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Articles by Alawi A. Alsheikh-Ali
Total Records ( 2 ) for Alawi A. Alsheikh-Ali
  Haseeb Jafri , Alawi A. Alsheikh-Ali , Paula Mooney , Carey D. Kimmelstiel , Richard H. Karas and Jeffrey T. Kuvin
 

Background

The importance of the number of circulating low-density lipoprotein (LDL) cholesterol particles, in addition to total LDL level, has been increasingly recognized. The effects of extended-release niacin (ERN) on LDL particle numbers have not been studied.

Objective

To evaluate ERN's effects on LDL particle numbers.

Methods

Fifty-four patients with stable coronary artery disease (CAD) and well-controlled LDL levels were randomly assigned to 3 months of ERN (1 g/day) or placebo in addition to their baseline medications. Lipoprotein particle number was analyzed by proton nuclear magnetic resonance spectroscopy at baseline and after 3 months.

Results

Compared to baseline, the addition of ERN had no significant effect on total LDL cholesterol levels; however, ERN decreased the number of medium and small LDL particles (P < .005). After 3 months, ERN decreased the number of medium and small LDL particles compared to placebo-treated patients (P < .05). ERN raised HDL cholesterol levels by 2.7%, significantly increased the number of large HDL particles (P < .001), and decreased the number of small HDL particles (P = .027) compared to placebo. There were no significant changes in lipid values or particle numbers in the placebo-treated patients. In patients with stable coronary artery disease and well-controlled LDL cholesterol levels, ERN reduced the number of circulating particles of the more atherogenic subtypes of LDL, despite having no effect on total LDL cholesterol levels. ERN also favorably altered the number of HDL particles.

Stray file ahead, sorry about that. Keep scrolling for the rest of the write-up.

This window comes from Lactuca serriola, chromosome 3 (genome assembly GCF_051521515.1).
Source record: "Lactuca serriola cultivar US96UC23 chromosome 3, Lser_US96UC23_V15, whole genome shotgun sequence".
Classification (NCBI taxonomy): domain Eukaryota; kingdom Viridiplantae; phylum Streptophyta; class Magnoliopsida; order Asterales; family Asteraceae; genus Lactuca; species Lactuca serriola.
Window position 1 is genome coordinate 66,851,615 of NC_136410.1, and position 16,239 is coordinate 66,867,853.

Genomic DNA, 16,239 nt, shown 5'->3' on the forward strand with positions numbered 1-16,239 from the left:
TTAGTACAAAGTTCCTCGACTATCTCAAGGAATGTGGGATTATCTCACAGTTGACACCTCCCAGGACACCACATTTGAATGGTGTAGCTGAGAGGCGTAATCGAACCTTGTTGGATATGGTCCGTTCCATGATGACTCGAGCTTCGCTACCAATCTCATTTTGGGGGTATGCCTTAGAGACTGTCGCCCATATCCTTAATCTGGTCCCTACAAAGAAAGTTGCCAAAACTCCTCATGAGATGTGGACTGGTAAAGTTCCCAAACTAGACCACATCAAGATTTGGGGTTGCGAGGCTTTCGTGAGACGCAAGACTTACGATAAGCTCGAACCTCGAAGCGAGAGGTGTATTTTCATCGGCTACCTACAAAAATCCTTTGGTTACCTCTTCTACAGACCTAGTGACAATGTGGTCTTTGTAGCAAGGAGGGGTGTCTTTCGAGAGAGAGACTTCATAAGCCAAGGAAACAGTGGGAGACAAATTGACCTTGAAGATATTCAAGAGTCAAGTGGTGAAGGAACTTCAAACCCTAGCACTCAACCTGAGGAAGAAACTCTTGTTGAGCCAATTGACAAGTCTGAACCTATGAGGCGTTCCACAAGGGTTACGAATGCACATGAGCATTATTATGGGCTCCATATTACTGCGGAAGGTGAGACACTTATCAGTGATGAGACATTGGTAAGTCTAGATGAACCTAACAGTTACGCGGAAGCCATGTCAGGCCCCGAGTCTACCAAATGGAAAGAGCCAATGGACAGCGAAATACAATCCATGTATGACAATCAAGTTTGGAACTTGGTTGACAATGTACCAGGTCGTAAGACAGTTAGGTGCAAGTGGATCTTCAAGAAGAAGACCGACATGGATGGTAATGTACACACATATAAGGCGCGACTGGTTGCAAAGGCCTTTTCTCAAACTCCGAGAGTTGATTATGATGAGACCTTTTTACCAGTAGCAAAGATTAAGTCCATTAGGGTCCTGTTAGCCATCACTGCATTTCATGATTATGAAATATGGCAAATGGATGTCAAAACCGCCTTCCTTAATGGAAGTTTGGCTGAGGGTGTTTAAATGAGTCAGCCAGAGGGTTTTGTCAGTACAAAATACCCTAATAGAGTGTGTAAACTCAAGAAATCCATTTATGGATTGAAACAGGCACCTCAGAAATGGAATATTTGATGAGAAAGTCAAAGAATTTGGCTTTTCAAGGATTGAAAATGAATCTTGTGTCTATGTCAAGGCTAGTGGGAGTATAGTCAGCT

Conclusion

ERN-induced alterations in lipoprotein particle numbers may contribute to its anti-atherosclerotic effects, and these effects may not be evident from the standard lipid profile.

  Alawi A. Alsheikh-Ali and Richard H. Karas
 

Background

In the recently reported Simvastatin and Ezetimibe in Aortic Stenosis (SEAS) trial, the combination of ezetimibe/simvastatin (E/S) was associated with a significantly increased risk of cancer compared to placebo, causing widespread public concern.

Objective

We examined the rates of cancer adverse event reports filed with the US Food and Drug Administration (FDA) of patients on ezetimibe or E/S, and compared these to reports with other potent cholesterol-lowering drugs.

Methods

We tabulated all adverse event reports listing “cancer” or “malignancy” filed with the FDA (July 2004 to March 2008) of patients taking ezetimibe or E/S, and compared those to reports of patients taking simvastatin, atorvastatin, or rosuvastatin. We calculated rates for such reports per million prescriptions. A secondary analysis examined cancer reports as a proportion of all reported adverse events for each medication.

Results

Prescriptions for all drugs totaled 559 million (approximately 52 and 55 million prescriptions of ezetimibe and E/S, respectively), and cancer adverse event reports totaled 2334. There were 2.9 and 1.3 cancer-associated adverse event reports per million ezetimibe or E/S prescriptions, respectively, compared to a range of 3.1 to 5.1 per million prescriptions for the other drugs. Findings were similar when only reports listing the drug as “suspect” were considered. The proportions of reports listing cancer relative to all adverse event reports were 2.0% and 1.9% for ezetimibe and E/S, respectively, compared to a range of 1.3% to 3.9% for the other drugs.

Conclusions

This large-scale post-marketing analysis of reported adverse events does not support that ezetimibe or E/S increase the risk of cancer.

 
 
 
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